Gov. Charlie Baker participates in the Boston Symphony Orchestra and Department of Conservation and Recreation's announcement on sponsors, broadcasting and musical performances for the annual July Fourth Boston Pops Fireworks Spectacular, Symphony Hall, 301 Massachusetts Avenue, Boston, 9 a.m.
Investment adviser training
Secretary of State Galvin welcomes 350 state-registered investment advisers to a training session on US Labor Department's fiduciary rule that requires all providers of retirement investment advice to act in their clients' best interest, Best Western Royal Plaza Hotel & Trade Center, Marlborough, 9 a.m.
SJC cases The Supreme Judicial Court will hear a number of cases, including Commonwealth v. Jonathan Villagran, who was apprehended at Milton High School where police allegedly found a bag of marijuana, a bottle of vodka and a silver handgun, leading to a lockdown, John Adams Courthouse, Courtroom One, Second Floor, Pemberton Square, 9 a.m.
Mortgage lending patterns
Jim Campen, author of the Massachusetts Community and Banking Council's 23rd annual ‘Changing Patterns’ report on mortgage lending patterns, presents data from his latest report, Hibernian Hall Ballroom, 184 Dudley St., Boston, 9:30 a.m.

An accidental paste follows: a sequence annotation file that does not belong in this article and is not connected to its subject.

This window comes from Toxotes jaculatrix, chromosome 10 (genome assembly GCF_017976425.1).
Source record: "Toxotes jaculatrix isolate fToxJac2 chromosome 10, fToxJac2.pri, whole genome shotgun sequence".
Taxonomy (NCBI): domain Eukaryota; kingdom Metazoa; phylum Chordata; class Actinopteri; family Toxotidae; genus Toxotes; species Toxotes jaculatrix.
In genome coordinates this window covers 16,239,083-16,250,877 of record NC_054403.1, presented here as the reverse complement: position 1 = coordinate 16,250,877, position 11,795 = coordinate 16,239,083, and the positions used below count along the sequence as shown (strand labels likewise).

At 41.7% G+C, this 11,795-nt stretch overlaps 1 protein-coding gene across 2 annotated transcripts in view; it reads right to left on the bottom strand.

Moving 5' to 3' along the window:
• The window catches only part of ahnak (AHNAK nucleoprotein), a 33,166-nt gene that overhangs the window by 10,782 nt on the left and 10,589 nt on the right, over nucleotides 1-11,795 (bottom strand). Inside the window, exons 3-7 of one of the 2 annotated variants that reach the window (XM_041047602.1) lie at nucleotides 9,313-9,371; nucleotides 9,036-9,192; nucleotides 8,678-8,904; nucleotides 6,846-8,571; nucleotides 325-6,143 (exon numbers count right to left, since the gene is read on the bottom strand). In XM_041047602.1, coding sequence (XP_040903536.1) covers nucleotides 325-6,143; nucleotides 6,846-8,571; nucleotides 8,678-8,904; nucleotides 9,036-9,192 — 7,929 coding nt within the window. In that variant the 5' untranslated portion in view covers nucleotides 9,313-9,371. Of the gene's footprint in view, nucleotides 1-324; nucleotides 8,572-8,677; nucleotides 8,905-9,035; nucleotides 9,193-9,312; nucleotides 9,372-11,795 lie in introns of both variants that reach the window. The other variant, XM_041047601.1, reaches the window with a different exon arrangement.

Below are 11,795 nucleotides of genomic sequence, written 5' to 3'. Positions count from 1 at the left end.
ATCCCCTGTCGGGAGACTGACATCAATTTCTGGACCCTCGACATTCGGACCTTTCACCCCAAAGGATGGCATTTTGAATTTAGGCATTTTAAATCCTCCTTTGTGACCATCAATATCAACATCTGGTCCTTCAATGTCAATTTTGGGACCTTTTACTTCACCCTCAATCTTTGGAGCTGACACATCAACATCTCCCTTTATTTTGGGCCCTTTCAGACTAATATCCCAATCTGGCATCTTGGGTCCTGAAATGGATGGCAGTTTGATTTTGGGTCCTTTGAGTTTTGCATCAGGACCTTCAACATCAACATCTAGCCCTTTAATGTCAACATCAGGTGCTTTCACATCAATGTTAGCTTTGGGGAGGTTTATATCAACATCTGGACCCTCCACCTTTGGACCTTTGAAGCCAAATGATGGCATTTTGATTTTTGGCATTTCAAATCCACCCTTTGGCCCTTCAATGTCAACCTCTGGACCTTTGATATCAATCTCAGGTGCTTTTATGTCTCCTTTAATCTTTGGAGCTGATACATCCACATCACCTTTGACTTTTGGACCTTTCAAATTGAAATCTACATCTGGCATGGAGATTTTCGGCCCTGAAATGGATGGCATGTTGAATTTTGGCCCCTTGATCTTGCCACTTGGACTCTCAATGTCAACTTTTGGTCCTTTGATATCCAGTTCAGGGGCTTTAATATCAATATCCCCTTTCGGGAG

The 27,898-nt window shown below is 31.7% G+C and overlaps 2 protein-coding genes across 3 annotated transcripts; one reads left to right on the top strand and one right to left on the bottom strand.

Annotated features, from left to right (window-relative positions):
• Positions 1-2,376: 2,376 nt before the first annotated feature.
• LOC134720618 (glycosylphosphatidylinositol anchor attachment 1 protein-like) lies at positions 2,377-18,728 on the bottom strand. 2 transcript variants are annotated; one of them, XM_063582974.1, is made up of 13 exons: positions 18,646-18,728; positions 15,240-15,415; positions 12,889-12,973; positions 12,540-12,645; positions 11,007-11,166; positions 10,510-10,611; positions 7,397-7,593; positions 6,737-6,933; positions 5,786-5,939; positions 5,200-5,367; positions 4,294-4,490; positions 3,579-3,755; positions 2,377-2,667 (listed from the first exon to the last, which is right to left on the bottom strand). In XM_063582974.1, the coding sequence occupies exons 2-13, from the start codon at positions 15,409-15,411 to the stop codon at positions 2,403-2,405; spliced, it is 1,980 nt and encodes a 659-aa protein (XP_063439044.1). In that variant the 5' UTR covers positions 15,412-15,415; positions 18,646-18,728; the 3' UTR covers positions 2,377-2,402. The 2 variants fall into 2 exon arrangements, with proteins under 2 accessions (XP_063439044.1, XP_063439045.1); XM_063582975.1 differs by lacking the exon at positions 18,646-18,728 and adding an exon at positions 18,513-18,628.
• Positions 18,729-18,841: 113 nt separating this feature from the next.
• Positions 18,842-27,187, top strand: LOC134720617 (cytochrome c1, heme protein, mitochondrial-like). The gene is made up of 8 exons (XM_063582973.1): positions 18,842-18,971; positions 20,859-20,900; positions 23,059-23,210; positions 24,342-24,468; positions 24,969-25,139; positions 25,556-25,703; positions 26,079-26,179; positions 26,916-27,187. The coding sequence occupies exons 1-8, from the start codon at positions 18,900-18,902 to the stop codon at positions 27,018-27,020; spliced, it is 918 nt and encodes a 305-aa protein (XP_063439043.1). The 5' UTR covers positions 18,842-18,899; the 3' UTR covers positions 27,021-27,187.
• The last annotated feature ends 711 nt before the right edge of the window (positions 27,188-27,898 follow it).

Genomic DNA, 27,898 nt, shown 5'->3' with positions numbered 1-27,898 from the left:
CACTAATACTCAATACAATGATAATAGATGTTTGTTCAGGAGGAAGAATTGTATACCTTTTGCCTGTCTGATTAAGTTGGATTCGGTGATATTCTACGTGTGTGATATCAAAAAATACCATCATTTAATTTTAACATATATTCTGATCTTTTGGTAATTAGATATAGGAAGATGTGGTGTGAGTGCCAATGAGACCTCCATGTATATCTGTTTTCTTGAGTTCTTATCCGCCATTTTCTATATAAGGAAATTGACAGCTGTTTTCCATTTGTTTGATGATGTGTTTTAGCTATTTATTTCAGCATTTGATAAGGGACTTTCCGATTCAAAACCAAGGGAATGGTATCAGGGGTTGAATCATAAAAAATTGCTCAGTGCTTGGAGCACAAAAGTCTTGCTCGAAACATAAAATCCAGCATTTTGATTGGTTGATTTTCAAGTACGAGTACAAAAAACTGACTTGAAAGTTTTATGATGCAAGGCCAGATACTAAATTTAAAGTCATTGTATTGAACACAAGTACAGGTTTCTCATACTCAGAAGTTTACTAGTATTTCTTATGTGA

UMass Dartmouth chancellor selection
The University of Massachusetts Board of Trustees holds a special meeting to vote for the next chancellor of UMass-Dartmouth, UMass Club, Amherst Room, 32nd floor, One Beacon St., Boston, 10 a.m.
Workforce Development Board
Labor and Workforce Development Secretary Ron Walker, Sen. Eileen Donoghue and Rep. Joseph Wager will discuss legislation and preview the upcoming budget process for the Massachusetts Workforce Development Board at its quarterly meeting, Year Up, 45 Milk St., Boston, 9 a.m.
Provider Price Variation Commission
After six months of work, the 23-member commission charged with addressing unwarranted variations in health care pricing meets for the final time before releasing its report on March 15, One Ashburton Place - 21st floor, Boston, 11 a.m.
The city of Boston will unveil its 2030 transport plan, which is expected to emphasize public transit, walkability, ride sharing and cycling friendly policies ahead of the city's 400th anniversary, Kirstein Business Library & Innovation Center, 700 Boylston St., Boston, 11 a.m.
ACLU chief on the air
Carol Rose, executive director of the ACLU of Massachusetts, will be on ‘Boston Public Radio’ for her monthly segment, WGBH-FM, 89.7, 12:30 p.m.